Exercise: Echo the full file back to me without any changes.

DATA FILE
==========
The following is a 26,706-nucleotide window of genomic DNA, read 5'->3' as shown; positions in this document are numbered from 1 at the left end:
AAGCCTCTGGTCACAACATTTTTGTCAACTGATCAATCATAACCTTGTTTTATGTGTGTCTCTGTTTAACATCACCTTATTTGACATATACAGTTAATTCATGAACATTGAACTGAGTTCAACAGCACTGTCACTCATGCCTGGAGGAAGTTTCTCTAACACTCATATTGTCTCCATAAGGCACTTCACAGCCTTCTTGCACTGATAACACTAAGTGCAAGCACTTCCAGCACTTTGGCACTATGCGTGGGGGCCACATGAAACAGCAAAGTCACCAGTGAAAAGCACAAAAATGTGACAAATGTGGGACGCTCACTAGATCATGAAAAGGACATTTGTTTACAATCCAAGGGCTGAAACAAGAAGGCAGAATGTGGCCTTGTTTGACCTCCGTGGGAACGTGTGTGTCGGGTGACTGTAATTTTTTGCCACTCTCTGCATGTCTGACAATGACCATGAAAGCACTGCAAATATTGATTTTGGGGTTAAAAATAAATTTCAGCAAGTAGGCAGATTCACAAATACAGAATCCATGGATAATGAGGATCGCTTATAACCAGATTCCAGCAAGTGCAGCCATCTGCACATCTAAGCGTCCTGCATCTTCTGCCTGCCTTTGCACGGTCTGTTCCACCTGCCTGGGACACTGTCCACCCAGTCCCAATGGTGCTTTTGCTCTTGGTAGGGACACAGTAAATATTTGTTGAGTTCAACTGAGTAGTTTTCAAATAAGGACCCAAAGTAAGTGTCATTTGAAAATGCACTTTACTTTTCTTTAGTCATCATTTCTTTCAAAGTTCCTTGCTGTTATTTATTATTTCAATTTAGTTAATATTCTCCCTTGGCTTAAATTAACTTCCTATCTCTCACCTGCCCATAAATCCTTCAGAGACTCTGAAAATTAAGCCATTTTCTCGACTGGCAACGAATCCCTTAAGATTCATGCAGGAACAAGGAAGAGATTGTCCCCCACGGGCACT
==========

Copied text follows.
The following is a 26,706-nucleotide window of genomic DNA, read 5'->3' as shown; positions in this document are numbered from 1 at the left end:
AAGCCTCTGGTCACAACATTTTTGTCAACTGATCAATCATAACCTTGTTTTATGTGTGTCTCTGTTTAACATCACCTTATTTGACATATACAGTTAATTCATGAACATTGAACTGAGTTCAACAGCACTGTCACTCATGCCTGGAGGAAGTTTCTCTAACACTCATATTGTCTCCATAAGGCACTTCACAGCCTTCTTGCACTGATAACACTAAGTGCAAGCACTTCCAGCACTTTGGCACTATGCGTGGGGGCCACATGAAACAGCAAAGTCACCAGTGAAAAGCACAAAAATGTGACAAATGTGGGACGCTCACTAGATCATGAAAAGGACATTTGTTTACAATCCAAGGGCTGAAACAAGAAGGCAGAATGTGGCCTTGTTTGACCTCCGTGGGAACGTGTGTGTCGGGTGACTGTAATTTTTTGCCACTCTCTGCATGTCTGACAATGACCATGAAAGCACTGCAAATATTGATTTTGGGGTTAAAAATAAATTTCAGCAAGTAGGCAGATTCACAAATACAGAATCCATGGATAATGAGGATCGCTTATAACCAGATTCCAGCAAGTGCAGCCATCTGCACATCTAAGCGTCCTGCATCTTCTGCCTGCCTTTGCACGGTCTGTTCCACCTGCCTGGGACACTGTCCACCCAGTCCCAATGGTGCTTTTGCTCTTGGTAGGGACACAGTAAATATTTGTTGAGTTCAACTGAGTAGTTTTCAAATAAGGACCCAAAGTAAGTGTCATTTGAAAATGCACTTTACTTTTCTTTAGTCATCATTTCTTTCAAAGTTCCTTGCTGTTATTTATTATTTCAATTTAGTTAATATTCTCCCTTGGCTTAAATTAACTTCCTATCTCTCACCTGCCCATAAATCCTTCAGAGACTCTGAAAATTAAGCCATTTTCTCGACTGGCAACGAATCCCTTAAGATTCATGCAGGAACAAGGAAGAGATTGTCCCCCACGGGCACT